The Cornered Cat
New Article: Five Stages of Growth

Today I finally uploaded an article I’ve been mulling over for some time. “Understanding Your Students: Five Stages of Growth” tackles some thorny questions about confidence, competence, and doubt.

Quick preview here. The five stages are

  1. I won’t.
  2. I will.
  3. I can’t.
  4. I can.
  5. I will.

Most people interested in learning about self-defense land clearly within one of these stages, or find themselves on the cusp between one stage and the next. Where are you, as a learner? Have you seen these stages in your own students? Where do you excel at helping people grow to the next stage? Where have you stumbled?

If you work as a teacher or enjoy being a learner within the self-defense community (even if you aren’t a firearms instructor or student), I would love to hear your feedback about this one.

10 Responses to New Article: Five Stages of Growth

  1. Tom Walls says:

    Back when I was regularly teaching martial arts, I forbade my students to say “I can’t.” If they insisted, they had to say “I can’t…yet.”

    • Kathy Jackson says:


      Agreed … but this is a slightly different thing. For anyone to learn anything, they must first let go of the belief that they already know everything. That’s what this is — the dawning realization that you’ve come to the end of your existing knowledge and resources, and still have a ways to go.

      • Tom Walls says:

        You are familiar with the Zen story about students and an empty cup ?

      • Texas TopCat says:

        The “already know everything” is more of a problem with males than females. Many times, females learn faster and better because they do not have as many things to un-learn.

  2. Spider Elliott says:

    As a learner, I think I’m moving from “I can’t” to “I can.” I’d describe it as “I must,” as in “there are times when I must do something I may not think I can.”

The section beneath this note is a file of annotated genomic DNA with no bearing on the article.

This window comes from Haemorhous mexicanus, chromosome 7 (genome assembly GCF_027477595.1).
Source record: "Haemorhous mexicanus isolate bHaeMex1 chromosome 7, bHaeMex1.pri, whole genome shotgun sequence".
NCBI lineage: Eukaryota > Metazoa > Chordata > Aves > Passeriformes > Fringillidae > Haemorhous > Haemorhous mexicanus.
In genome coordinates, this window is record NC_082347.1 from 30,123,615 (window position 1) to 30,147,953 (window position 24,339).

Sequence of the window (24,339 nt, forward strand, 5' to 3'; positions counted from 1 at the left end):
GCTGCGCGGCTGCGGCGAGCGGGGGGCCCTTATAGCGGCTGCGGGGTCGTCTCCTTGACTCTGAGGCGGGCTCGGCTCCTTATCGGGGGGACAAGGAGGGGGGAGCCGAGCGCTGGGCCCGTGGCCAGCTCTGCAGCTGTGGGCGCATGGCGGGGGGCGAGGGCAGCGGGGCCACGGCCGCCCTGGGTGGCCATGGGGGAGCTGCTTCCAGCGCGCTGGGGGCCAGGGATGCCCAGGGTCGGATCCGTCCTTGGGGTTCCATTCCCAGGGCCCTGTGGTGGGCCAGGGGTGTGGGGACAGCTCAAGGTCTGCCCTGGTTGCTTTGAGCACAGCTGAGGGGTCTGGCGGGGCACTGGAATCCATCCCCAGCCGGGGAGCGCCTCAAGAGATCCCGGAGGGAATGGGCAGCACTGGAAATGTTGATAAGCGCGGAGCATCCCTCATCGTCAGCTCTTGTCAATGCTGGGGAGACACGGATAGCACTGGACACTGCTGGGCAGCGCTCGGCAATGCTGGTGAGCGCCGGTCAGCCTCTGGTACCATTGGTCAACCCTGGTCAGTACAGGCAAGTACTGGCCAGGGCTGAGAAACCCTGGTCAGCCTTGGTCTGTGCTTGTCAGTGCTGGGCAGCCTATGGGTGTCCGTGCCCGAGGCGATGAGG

“I must” is not a stage, but a path I’m taking to get from one stage to the next.

  3. Kathy Jackson says:


    I love the idea of using “I must,” as a stage. In some ways, this describes stage five: a recognition that maybe you won’t be able to, but you have to do it anyway. You have to try.

  4. RebekahM says:

    This is very helpful to me. I feel like I’m slowly coming round out of I can’t after a bad decision brought me face to face with my “humanity” as you put it. I really wanted to ask someone if this is only me struggling with this, and I feel like I know to much about self defense to turn back, but am still nervous about going forward. I would also add that for me there is a lot of “I don’t deserve this” , I am not capable” and “I’ll never learn enough, so why try. ” This artcle give me a sliver of hope.
    PS I am really struggling with worry since I started learning about all the horrible things that can happen and especially feeling that I will fail to defend my children. I can’t walk through my house without straining to hear for intruders. Any other women struggle with this? Does it wear off some if you push through the “I can’t” phase?

    • Kathy Jackson says:


      Congratulations — you’re normal. 🙂

      On the road to fully aware self-defense, it is normal to go through a time when you’re hyper-vigilant about everything and feel like you’re turning into a worrywort. It’s also very, very normal to feel overwhelmed, like there’s way too much for one person to learn about this stuff so why bother trying. I went through it, most of my friends went through it, and I see students going through it all the time. Some feel it more strongly than others, but I suspect everyone feels it to some degree.

      Want to know the weird thing? You would think the solution to that problem would be to “just put it out of your mind,” or not think about it so much, or whatever. As far as I can tell, it’s exactly the opposite! The counter-intuitive cure for worries about safety is to face your fears, head-on, and learn more about them. (See my article about Turning Fear Into Safety for more about that idea.)

      And YES, YES, YES — that almost obsessive concern does wear off over time, especially if you work hard to push through the “I can’t” phase. There is a light at the end of the tunnel, honest!

      Hope this helps.

      • RebekahM says:

        Thanks! It is really good to hear I can get past this, especially from another woman/mother.

  5. RebekahM says:

    I also agree with the commenter who use “I must” to get from one stage to the next. It is the only thing that keeps me going somedays, I just feel that there is no other choice but to keep trying.

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